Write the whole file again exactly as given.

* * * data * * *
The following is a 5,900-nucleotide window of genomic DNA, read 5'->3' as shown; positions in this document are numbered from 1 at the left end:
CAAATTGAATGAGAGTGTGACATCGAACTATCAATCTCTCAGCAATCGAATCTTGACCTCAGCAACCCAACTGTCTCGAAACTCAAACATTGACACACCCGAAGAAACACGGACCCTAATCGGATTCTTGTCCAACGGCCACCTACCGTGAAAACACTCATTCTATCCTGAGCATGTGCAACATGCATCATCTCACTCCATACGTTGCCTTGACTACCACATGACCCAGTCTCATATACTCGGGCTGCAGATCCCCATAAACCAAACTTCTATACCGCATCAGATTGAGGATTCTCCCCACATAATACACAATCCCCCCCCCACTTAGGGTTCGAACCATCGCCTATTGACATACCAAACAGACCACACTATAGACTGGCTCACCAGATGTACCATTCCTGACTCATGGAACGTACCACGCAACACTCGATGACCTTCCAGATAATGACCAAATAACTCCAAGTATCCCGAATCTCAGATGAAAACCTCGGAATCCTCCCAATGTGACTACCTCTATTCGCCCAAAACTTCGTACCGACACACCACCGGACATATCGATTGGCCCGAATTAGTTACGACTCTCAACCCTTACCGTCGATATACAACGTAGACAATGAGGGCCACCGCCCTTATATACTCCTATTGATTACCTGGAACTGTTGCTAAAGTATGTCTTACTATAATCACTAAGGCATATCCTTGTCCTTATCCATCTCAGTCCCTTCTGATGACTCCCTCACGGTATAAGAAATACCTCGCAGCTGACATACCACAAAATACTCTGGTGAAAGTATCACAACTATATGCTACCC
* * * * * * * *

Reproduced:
The following is a 5,900-nucleotide window of genomic DNA, read 5'->3' as shown; positions in this document are numbered from 1 at the left end:
CAAATTGAATGAGAGTGTGACATCGAACTATCAATCTCTCAGCAATCGAATCTTGACCTCAGCAACCCAACTGTCTCGAAACTCAAACATTGACACACCCGAAGAAACACGGACCCTAATCGGATTCTTGTCCAACGGCCACCTACCGTGAAAACACTCATTCTATCCTGAGCATGTGCAACATGCATCATCTCACTCCATACGTTGCCTTGACTACCACATGACCCAGTCTCATATACTCGGGCTGCAGATCCCCATAAACCAAACTTCTATACCGCATCAGATTGAGGATTCTCCCCACATAATACACAATCCCCCCCCCACTTAGGGTTCGAACCATCGCCTATTGACATACCAAACAGACCACACTATAGACTGGCTCACCAGATGTACCATTCCTGACTCATGGAACGTACCACGCAACACTCGATGACCTTCCAGATAATGACCAAATAACTCCAAGTATCCCGAATCTCAGATGAAAACCTCGGAATCCTCCCAATGTGACTACCTCTATTCGCCCAAAACTTCGTACCGACACACCACCGGACATATCGATTGGCCCGAATTAGTTACGACTCTCAACCCTTACCGTCGATATACAACGTAGACAATGAGGGCCACCGCCCTTATATACTCCTATTGATTACCTGGAACTGTTGCTAAAGTATGTCTTACTATAATCACTAAGGCATATCCTTGTCCTTATCCATCTCAGTCCCTTCTGATGACTCCCTCACGGTATAAGAAATACCTCGCAGCTGACATACCACAAAATACTCTGGTGAAAGTATCACAACTATATGCTACCC